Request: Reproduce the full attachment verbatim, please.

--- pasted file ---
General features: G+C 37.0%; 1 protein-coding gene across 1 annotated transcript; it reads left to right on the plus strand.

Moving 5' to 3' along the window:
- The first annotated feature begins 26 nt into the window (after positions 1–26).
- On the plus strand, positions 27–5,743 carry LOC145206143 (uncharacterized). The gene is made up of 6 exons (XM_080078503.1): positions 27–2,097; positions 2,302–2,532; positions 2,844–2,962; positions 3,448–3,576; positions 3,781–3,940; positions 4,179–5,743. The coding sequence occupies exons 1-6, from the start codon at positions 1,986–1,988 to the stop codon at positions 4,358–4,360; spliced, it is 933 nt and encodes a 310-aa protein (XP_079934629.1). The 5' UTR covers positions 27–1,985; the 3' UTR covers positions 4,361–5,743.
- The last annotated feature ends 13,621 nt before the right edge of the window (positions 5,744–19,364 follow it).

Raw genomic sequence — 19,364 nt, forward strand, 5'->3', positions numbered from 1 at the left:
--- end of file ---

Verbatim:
General features: G+C 37.0%; 1 protein-coding gene across 1 annotated transcript; it reads left to right on the plus strand.

Moving 5' to 3' along the window:
- The first annotated feature begins 26 nt into the window (after positions 1–26).
- On the plus strand, positions 27–5,743 carry LOC145206143 (uncharacterized). The gene is made up of 6 exons (XM_080078503.1): positions 27–2,097; positions 2,302–2,532; positions 2,844–2,962; positions 3,448–3,576; positions 3,781–3,940; positions 4,179–5,743. The coding sequence occupies exons 1-6, from the start codon at positions 1,986–1,988 to the stop codon at positions 4,358–4,360; spliced, it is 933 nt and encodes a 310-aa protein (XP_079934629.1). The 5' UTR covers positions 27–1,985; the 3' UTR covers positions 4,361–5,743.
- The last annotated feature ends 13,621 nt before the right edge of the window (positions 5,744–19,364 follow it).

Raw genomic sequence — 19,364 nt, forward strand, 5'->3', positions numbered from 1 at the left: